The politics of the People’s Republic of China take place in a framework of a single-party socialist republic. The leadership of the Communist Party is stated in the Constitution of the People’s Republic of China. State power within the People’s Republic of China (PRC) is exercised through the Communist Party of China, the Central People’s Government and their provincial and local counterparts. Under the dual leadership system, each local Bureau or office is under the coequal authority of the local leader and the leader of the corresponding office, bureau or ministry at the next higher level. People’s Congress members at the county level are elected by voters.
These county level People’s Congresses have the responsibility of oversight of local government, and elect members to the Provincial (or Municipal in the case of independent municipalities) People’s Congress. The Provincial People’s Congress in turn elects members to the National People’s Congress that meets each year in March in Beijing. The ruling Communist Party committee at each level plays a large role in the selection of appropriate candidates for election to the local congress and to the higher levels. Communist Party
The more than 80 million-member Communist Party of China (CPC) continues to dominate government. In periods of relative liberalization, the influence of people and organizations outside the formal party structure has tended to increase, particularly in the economic realm. Under the command economy system, every state owned enterprise was required to have a party committee.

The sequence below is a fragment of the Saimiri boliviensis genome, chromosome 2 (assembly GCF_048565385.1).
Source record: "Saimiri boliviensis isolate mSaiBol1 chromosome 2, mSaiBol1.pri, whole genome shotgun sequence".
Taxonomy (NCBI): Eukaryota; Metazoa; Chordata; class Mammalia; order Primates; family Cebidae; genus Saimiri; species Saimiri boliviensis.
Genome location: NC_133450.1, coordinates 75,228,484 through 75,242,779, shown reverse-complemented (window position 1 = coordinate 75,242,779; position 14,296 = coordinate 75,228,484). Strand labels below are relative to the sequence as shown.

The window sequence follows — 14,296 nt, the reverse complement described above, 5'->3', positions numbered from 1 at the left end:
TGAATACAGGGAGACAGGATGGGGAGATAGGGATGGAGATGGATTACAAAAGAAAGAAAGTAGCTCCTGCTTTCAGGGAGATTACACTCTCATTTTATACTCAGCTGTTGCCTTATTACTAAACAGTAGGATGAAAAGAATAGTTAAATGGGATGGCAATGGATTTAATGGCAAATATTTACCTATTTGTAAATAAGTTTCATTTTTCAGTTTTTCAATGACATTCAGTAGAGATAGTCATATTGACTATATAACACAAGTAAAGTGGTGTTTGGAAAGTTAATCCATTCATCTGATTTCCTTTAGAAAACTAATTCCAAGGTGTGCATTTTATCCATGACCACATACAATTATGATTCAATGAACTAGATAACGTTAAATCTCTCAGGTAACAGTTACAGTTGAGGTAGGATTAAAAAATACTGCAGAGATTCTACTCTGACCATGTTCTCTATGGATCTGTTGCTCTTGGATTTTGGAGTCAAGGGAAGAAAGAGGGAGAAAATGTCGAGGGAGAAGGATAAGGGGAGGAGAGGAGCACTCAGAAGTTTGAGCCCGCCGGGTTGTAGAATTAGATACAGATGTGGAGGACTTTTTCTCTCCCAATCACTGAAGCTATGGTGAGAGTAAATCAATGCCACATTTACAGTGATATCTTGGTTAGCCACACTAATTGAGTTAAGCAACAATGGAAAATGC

The introduction of the market economy means that economic institutions now exist in which the party has limited or no power. Nevertheless, in all governmental institutions in the PRC, the party committees at all levels maintain an important role. Central party control is tightest in central government offices and in urban economic, industrial, and cultural settings; it is considerably looser over government and party organizations in rural areas, where the majority of China’s people live.
The CPC’s most important responsibility comes in the selection and promotion of personnel. They also see that party and state policy guidance is followed and that non-party members do not create autonomous organizations that could challenge party rule. Particularly important are the leading small groups which coordinate activities of different agencies. Although there is a convention that government committees contain at least one non-party member, a party membership is a definite aid in promotion and in being in crucial policy setting meetings.
Constitutionally, the party’s highest body is the Party Congress, which is supposed to meet at least once every 5 years. Meetings were irregular before the Cultural Revolution but have been periodic since then. The party elects the Central Committee and the primary organs of power are formally parts of the central committee. The primary organs of power in the Communist Party include:
* The General Secretary, which is the highest-ranking official within the Party and usually the Chinese Paramount leader. * The Politburo, consisting of 22 full members (including the members of the Politburo Standing Committee). * The Politburo Standing Committee, which currently consists of nine members. * The Secretariat, the principal administrative mechanism of the CPC, headed by the General Secretary. * The Central Military Commission.
* The Central Discipline Inspection Commission, which is charged with rooting out corruption and malfeasance among party cadres. Government The primary organs of state power are the National People’s Congress (NPC), the President, and the State Council. Members of the State Council include the Premier, a variable number of vice premiers (now four), five state councilors (protocol equal of vice premiers but with narrower portfolios), and 29 ministers and heads of State Council commissions. During the 1980s there was an attempt made to separate party and state functions, with the party deciding general policy and the state carrying it out.